Faith-based organisations (FBOs) have long been recognised as having an advantage in delivering programs and interventions amongst communities of the same faith. However, many FBOs today work across a variety of contexts, including with local partners and communities of different faiths. Likewise, secular NGOs and donors are increasingly partnering with faith-based organisations to work in highly-religious communities.
Development Across Faith Boundaries explores the dynamics of activities by local or international FBOs that cross faith boundaries, whether with their partners, donors or recipient communities. The book investigates the dynamics of cross-faith partnerships in a range of development contexts, from India, Cambodia and Myanmar, to Melanesia, Bosnia, Ethiopia and Afghanistan. The book demonstrates how far FBOs extend their activities beyond their own faith communities and how far NGOs partner with religious actors. It also considers the impacts of these cross-faith partnerships, including their work on conflict and sectarian or ethnic tension in the relevant communities.
This book is an invaluable guide for graduates, researchers and students with an interest in development and religious studies, as well as practitioners within the aid sector.
Part One: Introduction
1. Crossing the faith boundary Anthony Ware and Matthew Clarke
2. Common witness, common cause: Beyond Boundaries in faith-based development action Michael Jennings
Part Two: Case Studies
3. "Do Not Depend on the Others to Help You": A case of diverging aspirations between a Christianfaith-based organisation and Hindu sex workers Nicole Aaron
4. Development amidst communal conflict: Case study of a Christian FBO in a Buddhist-Muslim conflict region in MyanmarAnthony Ware and Peter Thein Nyunt
5. Crossing faith boundaries: Channels of Hope and World Vision Christos Greyling
6. Faith-based forums in Ethiopia: An initiative for development cooperation Andrew Newmarch and Kebede Bekere
7. Walking on Common Ground: Case studies in development across faith boundaries Mark Webster
8. Outside, inside: Working with Monastic Schools in Burma/Myanmar Karl Dorning
9. Capacity Building of Religious Leaders in Afghanistan: Experience of the Children of Uruzgan program Yasmin Alttahir and Abdul Basir Sherzad
10. In Good Faith: The benefits and challenges of Oxfam’s secular work with communities of faith in Melanesia Katie Greenwood and Matthew Clarke
Part Three: Conclusions
11. See No Religion, Hear No Religion, Speak No Religion: Aid workers, religion and cognitive dissonance in Bosnia and Herzegovina Denis Dragovic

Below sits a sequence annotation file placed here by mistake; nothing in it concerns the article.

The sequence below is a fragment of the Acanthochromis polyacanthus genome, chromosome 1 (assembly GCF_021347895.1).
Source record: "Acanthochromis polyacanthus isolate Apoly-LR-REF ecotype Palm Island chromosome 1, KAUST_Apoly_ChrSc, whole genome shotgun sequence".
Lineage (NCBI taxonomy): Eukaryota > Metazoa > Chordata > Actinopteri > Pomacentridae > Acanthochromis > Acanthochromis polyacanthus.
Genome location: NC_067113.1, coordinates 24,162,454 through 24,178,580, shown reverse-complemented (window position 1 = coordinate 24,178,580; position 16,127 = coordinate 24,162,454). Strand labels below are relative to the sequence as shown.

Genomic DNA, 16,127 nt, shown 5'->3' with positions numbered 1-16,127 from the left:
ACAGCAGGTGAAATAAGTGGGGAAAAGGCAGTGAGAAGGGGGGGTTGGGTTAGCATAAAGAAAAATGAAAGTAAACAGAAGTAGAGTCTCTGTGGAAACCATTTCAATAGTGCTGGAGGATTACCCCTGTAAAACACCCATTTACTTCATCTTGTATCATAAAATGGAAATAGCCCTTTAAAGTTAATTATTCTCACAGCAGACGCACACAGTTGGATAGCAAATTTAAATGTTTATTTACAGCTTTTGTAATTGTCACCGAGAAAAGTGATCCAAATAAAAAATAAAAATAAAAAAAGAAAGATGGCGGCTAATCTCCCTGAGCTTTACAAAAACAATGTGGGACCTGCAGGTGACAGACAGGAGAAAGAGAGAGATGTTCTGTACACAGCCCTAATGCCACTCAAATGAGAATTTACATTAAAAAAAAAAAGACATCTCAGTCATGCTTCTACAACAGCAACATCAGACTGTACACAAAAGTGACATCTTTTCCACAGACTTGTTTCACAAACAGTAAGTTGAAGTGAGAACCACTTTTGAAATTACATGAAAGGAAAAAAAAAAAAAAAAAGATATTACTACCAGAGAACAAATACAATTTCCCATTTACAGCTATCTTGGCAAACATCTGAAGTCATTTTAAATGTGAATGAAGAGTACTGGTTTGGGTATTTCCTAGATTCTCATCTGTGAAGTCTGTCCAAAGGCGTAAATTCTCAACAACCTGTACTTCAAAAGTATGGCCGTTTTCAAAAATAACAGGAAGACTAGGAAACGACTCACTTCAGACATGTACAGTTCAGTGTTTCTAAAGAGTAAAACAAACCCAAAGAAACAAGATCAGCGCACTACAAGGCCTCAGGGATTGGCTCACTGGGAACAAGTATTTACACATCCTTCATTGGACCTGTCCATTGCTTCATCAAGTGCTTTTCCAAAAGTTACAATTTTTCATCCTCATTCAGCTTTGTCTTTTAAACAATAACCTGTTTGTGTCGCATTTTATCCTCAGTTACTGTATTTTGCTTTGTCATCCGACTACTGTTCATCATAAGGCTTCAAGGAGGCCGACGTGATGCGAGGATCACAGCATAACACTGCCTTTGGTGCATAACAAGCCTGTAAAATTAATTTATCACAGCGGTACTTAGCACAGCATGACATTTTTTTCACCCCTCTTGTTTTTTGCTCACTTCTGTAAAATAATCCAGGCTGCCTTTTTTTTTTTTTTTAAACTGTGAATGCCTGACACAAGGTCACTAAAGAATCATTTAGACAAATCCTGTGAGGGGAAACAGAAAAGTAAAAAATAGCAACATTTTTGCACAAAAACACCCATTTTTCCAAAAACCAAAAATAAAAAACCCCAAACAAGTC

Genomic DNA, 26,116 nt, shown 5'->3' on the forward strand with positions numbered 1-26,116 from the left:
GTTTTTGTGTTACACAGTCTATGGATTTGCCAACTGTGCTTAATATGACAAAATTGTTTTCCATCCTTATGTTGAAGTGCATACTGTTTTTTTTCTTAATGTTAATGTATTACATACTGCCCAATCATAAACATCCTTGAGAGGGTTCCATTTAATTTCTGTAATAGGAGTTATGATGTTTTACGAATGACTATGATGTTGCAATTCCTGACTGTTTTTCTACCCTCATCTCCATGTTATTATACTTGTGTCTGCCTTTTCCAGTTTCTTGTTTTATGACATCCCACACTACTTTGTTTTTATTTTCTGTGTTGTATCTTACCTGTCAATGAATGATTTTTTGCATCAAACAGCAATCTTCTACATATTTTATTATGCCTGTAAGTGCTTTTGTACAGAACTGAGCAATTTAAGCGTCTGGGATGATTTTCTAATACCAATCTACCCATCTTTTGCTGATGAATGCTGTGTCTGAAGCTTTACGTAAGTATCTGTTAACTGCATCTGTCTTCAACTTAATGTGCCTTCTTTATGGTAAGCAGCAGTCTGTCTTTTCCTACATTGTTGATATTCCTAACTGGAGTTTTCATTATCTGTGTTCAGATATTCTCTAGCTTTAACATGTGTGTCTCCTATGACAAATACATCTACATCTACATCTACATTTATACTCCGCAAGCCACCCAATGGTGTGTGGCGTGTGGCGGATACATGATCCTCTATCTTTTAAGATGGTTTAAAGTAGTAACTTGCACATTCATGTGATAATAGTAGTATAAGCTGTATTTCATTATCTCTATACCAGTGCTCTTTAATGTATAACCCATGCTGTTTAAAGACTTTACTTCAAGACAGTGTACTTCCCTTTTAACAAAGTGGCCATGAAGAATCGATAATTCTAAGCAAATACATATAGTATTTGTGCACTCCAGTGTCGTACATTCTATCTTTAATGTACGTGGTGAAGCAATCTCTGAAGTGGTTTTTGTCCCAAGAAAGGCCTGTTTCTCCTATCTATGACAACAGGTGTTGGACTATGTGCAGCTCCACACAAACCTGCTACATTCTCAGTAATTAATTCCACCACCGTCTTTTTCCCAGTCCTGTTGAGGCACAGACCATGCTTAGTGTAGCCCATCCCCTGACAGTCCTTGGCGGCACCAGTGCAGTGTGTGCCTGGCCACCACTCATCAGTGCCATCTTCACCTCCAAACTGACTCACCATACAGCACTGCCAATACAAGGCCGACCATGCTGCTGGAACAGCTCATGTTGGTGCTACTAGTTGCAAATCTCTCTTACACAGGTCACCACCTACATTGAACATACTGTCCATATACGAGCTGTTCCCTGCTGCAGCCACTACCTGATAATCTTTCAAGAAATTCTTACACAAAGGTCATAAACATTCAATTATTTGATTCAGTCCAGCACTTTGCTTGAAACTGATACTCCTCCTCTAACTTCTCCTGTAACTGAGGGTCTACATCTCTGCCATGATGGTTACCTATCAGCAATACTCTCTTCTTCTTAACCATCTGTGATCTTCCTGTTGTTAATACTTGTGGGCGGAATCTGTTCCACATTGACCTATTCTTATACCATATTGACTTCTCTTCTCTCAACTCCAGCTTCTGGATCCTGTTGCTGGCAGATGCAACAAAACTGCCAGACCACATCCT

12. Faith and Crossing Boundaries: Implications for development policy and practice Anthony Ware and Matthew Clarke
The Routledge Research in Religion and Development series focuses on the diverse ways in which religious values, teachings and practices interact with international development.
While religious traditions and faith-based movements have long served as forces for social innovation, it has only been within the last ten years that researchers have begun to seriously explore the religious dimensions of international development. However, recognising and analysing the role of religion in the development domain is vital for a nuanced understanding of this field. This interdisciplinary series examines the intersection between these two areas, focusing on a range of contexts and religious traditions.
We welcome book proposals on diverse themes such as faith-based development organisations; religious players in health programming; proselytization and development; religion and the environment; gender, religion and development; religion and post-colonialism; and indigenous communities and development.
To submit proposals, please contact the Development Studies Editor, Helena Hurd ([email protected]).
Matthew Clarke, Deakin University, Australia
Emma Tomalin, University of Leeds, UK
Nathan Loewen, University of Alabama, USA
Carole Rakodi, University of Birmingham, UK
Gurharpal Singh, School of Oriental and African Studies, University of London, UK
Jörg Haustein, School of Oriental and African Studies, University of London, UK
Christopher Duncanson-Hales, Laurentian University, Canada